The Indian Government, he claimed, contributed nothing to the two [English] schools and he implied that they would also be unlikely to make a pecuniary contribution to his envisaged school; instead ‘Princes, native noblemen, rich zemindars [sic], and wealthy merchants’ were more likely to finance an ‘Indian tropical school’, which could grant diplomas as was apparently done at ‘the Liverpool and Cambridge Universities’, and also accept ‘a thesis in tropical medicine for their M.D Degree’.

Rogers accepts the challenge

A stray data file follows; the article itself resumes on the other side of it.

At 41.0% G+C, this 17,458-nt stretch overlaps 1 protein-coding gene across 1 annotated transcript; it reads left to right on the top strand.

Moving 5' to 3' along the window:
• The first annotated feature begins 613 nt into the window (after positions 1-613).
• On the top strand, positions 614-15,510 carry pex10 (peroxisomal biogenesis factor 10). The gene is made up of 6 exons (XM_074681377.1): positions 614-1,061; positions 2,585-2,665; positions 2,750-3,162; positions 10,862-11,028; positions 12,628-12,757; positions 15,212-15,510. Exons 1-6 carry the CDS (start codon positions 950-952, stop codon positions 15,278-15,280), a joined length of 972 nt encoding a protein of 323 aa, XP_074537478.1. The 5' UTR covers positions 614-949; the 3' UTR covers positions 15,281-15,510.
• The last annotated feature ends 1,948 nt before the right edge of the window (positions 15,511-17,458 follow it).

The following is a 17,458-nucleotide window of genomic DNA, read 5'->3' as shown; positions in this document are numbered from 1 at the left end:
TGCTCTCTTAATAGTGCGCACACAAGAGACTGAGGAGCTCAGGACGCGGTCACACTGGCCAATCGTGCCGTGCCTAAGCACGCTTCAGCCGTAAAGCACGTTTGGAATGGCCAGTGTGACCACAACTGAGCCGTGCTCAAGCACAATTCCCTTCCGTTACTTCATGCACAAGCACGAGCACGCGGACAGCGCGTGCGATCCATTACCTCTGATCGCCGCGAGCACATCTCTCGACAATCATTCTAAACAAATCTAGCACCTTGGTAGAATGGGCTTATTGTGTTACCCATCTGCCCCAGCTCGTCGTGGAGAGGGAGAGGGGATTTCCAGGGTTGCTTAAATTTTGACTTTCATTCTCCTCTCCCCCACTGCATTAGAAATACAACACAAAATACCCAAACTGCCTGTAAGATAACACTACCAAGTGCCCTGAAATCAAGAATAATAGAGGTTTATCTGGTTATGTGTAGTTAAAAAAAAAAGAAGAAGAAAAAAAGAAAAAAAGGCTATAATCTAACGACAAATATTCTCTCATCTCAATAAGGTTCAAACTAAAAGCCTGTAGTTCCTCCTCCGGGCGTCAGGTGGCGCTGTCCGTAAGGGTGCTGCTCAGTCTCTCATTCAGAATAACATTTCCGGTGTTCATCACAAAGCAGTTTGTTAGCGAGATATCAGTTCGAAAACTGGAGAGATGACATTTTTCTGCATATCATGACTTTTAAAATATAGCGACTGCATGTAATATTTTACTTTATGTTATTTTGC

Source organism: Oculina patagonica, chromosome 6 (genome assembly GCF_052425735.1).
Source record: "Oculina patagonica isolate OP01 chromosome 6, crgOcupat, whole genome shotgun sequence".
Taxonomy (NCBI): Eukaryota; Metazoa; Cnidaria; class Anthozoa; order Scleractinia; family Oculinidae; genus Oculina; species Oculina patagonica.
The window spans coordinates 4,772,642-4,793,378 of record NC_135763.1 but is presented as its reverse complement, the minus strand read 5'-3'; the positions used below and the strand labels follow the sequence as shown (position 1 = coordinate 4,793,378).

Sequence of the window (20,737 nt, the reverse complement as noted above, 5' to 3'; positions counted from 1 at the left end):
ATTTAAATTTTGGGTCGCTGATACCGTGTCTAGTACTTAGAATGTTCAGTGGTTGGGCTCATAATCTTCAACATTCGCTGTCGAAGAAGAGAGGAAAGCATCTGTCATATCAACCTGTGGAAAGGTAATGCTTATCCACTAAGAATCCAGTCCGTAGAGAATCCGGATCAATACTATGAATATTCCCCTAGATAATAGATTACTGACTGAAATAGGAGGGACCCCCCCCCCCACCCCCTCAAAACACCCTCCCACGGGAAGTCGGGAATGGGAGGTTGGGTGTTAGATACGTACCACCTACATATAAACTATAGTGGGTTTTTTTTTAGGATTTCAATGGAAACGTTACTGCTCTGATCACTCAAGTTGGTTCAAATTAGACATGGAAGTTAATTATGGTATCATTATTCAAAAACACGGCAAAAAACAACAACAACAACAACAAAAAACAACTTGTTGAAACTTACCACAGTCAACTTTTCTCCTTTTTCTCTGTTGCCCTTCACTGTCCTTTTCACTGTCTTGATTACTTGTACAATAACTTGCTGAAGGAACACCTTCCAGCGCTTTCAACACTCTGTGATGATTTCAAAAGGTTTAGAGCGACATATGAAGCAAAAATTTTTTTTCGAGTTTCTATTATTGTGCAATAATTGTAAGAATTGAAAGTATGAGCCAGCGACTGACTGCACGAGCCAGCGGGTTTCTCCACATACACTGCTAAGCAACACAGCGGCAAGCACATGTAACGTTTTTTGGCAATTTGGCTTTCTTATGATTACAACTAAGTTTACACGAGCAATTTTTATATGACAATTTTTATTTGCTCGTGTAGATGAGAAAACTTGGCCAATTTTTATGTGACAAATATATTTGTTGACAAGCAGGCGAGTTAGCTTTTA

This letter from McCabe-Dallas prompted Rogers to write an editorial for The Englishman, which was published on 21 March 1910.17 In it he proved far more supportive than McCabe-Dallas of the Indian Government, and gave them ‘credit … for what they [had] done to facilitate and assist the researches of recent workers’. He also maintained that McCabe-Dallas had ‘overlooked the fact that in the Medical College, Calcutta [there already existed] laboratories that are the admiration of visitors from every part of the world …’. Important research had also been done in Bombay, Madras and Kasauli; the problem was that at all of these locations the laboratory was far distant from the hospital. He agreed that ‘there is [an] urgent need for a fully equipped and fully recognized School of Tropical Medicine for India’, but he felt that ‘It should be located in a hospital in one of the great centres so that investigators should be in intimate touch with patients’. He (naturally) favoured Calcutta where, he felt, ‘All that is required is a small extension of staff and a small extension of laboratory accommodation …’. The trained doctor, he also considered, should be able to diagnose and manage not only the local diseases, but ‘foreign’ tropical conditions such as African trypanosomiasis. He concluded the editorial, ‘We are confident that the Government of India will take the matter up in earnest and will carry out the minor alterations and additions necessary to convert the [Calcutta] Medical College into a first class school for research and post-graduate study in tropical medicine.’